For one second, I froze. They were walking towards me. And then I said, “Please. Help us.”

One of the men with guns and a large scar on his face smiled, “You will be well. Are there any others?”

“Yes, there are many.” I started crying again, but for happiness.

Sisters

By Margaret Baehr

Ava smiled. Today was a good day. Her sister Helma was taking her to the market, and she loved the market. She did a happy hop-skip and grabbed her sister’s hand, then she looked up into her dark brown eyes and whispered, “I love you.”

“I love you back,” Helma smiled as she said those words. That would be one of her last smiles for a very long time. Then she turned to Ava and said in a low voice, “I am going soon and I while be away for a long time.” She paused and took a deep breath. “I did something that i was not allowed to do, so i want you to run home if some bad men start taking me away, okay?”

Ava looked up at Helma and said, “Why are you leaving? Please stay with me please, you can’t leave, you can’t! I won’t let you!”

Ava clung to her sister and started to sob. “You can’t leave, I won’t let you!”

Helma patted her sister’s head and said in a tight strained voice, “It’s all right, little bird, I’ll come back, I promise.” Ava started to sob louder. “You can’t promise, Jahanna promised and she got taken away by bad men and never came back!”

Helma stiffened than she said in a quivering voice, “Jahanna was very brave and I am going to try and be brave too, so I need you to be brave with me.”

Ava turned her tear-streaked face towards Helma and said, “Okay, I will try and be brave for you and for Jahanna. But what did you do, please tell me?”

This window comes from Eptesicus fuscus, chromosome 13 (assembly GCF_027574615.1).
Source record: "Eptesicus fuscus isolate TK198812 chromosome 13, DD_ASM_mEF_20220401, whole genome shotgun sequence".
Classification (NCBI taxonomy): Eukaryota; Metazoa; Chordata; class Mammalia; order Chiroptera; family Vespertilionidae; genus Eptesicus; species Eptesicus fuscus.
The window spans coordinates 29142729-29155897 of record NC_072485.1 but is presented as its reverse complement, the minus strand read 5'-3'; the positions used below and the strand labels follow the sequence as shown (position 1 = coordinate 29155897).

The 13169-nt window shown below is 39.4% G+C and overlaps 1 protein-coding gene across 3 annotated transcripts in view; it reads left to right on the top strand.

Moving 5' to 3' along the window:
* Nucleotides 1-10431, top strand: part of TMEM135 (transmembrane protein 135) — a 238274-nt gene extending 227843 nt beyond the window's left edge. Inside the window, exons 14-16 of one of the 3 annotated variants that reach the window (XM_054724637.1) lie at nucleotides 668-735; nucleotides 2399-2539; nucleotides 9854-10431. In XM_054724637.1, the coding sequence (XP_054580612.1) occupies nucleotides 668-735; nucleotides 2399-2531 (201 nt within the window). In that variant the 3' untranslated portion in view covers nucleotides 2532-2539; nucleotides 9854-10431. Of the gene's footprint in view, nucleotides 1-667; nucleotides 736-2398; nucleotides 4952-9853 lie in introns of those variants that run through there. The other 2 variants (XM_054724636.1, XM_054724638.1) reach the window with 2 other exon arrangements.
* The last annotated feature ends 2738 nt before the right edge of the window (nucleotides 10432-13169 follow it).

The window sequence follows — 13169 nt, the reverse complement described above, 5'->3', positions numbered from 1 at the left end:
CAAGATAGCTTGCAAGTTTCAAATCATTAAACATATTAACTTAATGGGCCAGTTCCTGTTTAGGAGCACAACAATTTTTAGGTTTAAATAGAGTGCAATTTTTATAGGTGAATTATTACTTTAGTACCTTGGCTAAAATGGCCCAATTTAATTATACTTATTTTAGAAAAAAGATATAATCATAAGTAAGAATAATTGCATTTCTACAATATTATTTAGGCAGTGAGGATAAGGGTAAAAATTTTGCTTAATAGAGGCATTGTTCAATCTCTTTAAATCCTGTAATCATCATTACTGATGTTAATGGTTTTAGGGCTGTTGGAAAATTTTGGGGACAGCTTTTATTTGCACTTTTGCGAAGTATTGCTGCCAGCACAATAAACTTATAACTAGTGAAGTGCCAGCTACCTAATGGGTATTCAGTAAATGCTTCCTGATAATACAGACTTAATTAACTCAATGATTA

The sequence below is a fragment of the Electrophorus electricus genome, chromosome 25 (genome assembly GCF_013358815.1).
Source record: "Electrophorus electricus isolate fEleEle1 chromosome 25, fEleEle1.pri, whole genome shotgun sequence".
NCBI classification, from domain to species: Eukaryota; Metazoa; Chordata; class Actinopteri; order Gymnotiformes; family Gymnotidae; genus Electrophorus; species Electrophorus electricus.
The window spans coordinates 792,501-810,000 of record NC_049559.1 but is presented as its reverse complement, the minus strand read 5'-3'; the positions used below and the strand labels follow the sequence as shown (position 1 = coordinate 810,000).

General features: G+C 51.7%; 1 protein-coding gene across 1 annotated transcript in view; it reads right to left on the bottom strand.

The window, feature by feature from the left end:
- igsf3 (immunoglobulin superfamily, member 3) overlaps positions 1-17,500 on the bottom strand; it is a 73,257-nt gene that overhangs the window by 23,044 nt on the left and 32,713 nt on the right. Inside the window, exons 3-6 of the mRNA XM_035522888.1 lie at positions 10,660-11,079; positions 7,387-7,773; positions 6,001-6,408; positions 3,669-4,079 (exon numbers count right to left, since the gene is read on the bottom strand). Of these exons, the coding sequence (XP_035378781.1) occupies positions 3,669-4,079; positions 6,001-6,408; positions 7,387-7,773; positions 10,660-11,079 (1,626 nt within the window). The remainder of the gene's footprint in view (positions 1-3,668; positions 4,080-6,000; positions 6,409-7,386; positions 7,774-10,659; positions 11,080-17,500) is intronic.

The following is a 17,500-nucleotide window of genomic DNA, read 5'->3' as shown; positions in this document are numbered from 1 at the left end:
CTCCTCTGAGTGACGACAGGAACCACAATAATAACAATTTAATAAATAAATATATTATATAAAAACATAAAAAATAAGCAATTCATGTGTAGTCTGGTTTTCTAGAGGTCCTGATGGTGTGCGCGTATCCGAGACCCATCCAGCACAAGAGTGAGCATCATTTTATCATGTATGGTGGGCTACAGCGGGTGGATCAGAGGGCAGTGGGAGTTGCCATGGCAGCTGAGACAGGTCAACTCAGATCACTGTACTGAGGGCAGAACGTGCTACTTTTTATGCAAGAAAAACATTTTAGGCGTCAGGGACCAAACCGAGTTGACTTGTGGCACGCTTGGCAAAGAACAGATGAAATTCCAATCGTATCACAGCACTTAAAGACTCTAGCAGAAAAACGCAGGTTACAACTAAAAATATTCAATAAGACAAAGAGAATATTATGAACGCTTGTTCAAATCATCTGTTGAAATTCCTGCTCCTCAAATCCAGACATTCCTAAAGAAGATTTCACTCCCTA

Helma got down on her knees and put her hand on Ava’s shoulder, “I have not been wearing my hijab, and the bad men don’t like that.”

Ava frowned, “But you are wearing it now so they can’t take you.”

Helma looked her sister in the eyes and said in a low voice, “That’s not how it works, little bird.” And with that she threw off her hijab and smiled at her sister. “There, that’s better.”

Ava gasped and stared at her sister. Her beautiful dark black hair fell to her waist in thick layers. Helma grinned and hugged her sister.

“I love you. I want you to remember that, my little bird.”
Then she took Ava’s hand again and led her towards the busy market stalls.

The Little Arctic Fox

By Peter Durdin

Once upon a time a little arctic fox called Michael was having fun in an ice cave, a little way from his home. He ran around in circles for quite a while, when a blizzard picked up, and he got scared. The blizzard was so strong that Michael had to walk deep into the ice cave to shelter from it. When the blizzard died away Michael was so deep that he couldn't find the exit.

He wandered around for hours, until he found an exit, but it was not the exit he had been playing by earlier.

He wandered out. When he was outside, he saw strange black and white creatures, sliding around on their tummies.

Michael was lost. He started crying into his paws. A snow leopard walked up to him.